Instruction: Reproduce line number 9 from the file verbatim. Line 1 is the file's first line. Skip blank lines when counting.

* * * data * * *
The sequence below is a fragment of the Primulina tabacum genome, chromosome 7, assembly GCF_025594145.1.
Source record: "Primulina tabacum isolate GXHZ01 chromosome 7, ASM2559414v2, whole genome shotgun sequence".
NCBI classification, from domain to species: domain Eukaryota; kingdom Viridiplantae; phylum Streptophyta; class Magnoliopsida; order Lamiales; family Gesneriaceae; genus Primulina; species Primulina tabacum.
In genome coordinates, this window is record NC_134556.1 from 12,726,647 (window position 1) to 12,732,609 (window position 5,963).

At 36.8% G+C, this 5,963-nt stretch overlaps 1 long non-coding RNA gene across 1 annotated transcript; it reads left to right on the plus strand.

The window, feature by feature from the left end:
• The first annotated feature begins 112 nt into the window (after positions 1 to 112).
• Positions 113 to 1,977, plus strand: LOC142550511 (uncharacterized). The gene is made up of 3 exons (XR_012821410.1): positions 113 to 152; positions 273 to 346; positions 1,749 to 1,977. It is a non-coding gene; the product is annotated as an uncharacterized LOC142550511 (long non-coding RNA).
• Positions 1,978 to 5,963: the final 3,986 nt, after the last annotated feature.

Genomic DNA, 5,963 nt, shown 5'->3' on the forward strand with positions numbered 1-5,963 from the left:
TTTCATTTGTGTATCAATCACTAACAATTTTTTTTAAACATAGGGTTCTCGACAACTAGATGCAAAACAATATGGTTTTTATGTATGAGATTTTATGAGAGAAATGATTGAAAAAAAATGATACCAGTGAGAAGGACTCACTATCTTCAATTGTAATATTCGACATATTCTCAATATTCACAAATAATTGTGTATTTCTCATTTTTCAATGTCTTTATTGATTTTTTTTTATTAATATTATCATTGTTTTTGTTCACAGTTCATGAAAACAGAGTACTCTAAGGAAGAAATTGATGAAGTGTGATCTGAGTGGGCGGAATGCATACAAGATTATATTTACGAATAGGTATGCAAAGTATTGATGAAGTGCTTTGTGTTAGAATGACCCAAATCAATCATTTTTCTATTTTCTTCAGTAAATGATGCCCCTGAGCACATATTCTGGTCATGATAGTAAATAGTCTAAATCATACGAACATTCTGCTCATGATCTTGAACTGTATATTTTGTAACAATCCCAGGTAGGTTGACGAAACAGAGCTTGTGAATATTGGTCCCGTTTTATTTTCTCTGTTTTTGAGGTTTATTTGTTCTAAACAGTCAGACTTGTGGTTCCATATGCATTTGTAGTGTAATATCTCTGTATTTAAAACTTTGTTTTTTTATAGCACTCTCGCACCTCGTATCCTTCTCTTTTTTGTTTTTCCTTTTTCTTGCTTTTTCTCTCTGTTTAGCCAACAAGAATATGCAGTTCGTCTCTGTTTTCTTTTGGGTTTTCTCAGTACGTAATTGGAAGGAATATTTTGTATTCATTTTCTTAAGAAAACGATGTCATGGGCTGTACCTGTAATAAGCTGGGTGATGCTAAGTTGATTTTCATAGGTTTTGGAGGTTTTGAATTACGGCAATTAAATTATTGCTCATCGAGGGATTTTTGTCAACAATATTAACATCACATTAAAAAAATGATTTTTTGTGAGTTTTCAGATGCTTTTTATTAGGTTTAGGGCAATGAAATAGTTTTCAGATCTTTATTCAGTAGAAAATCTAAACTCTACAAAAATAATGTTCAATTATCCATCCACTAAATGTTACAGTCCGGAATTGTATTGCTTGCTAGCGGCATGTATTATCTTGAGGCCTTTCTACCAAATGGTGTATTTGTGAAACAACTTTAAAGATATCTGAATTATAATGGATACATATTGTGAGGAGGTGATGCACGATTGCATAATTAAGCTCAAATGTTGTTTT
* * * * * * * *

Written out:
• Positions 1,978 to 5,963: the final 3,986 nt, after the last annotated feature.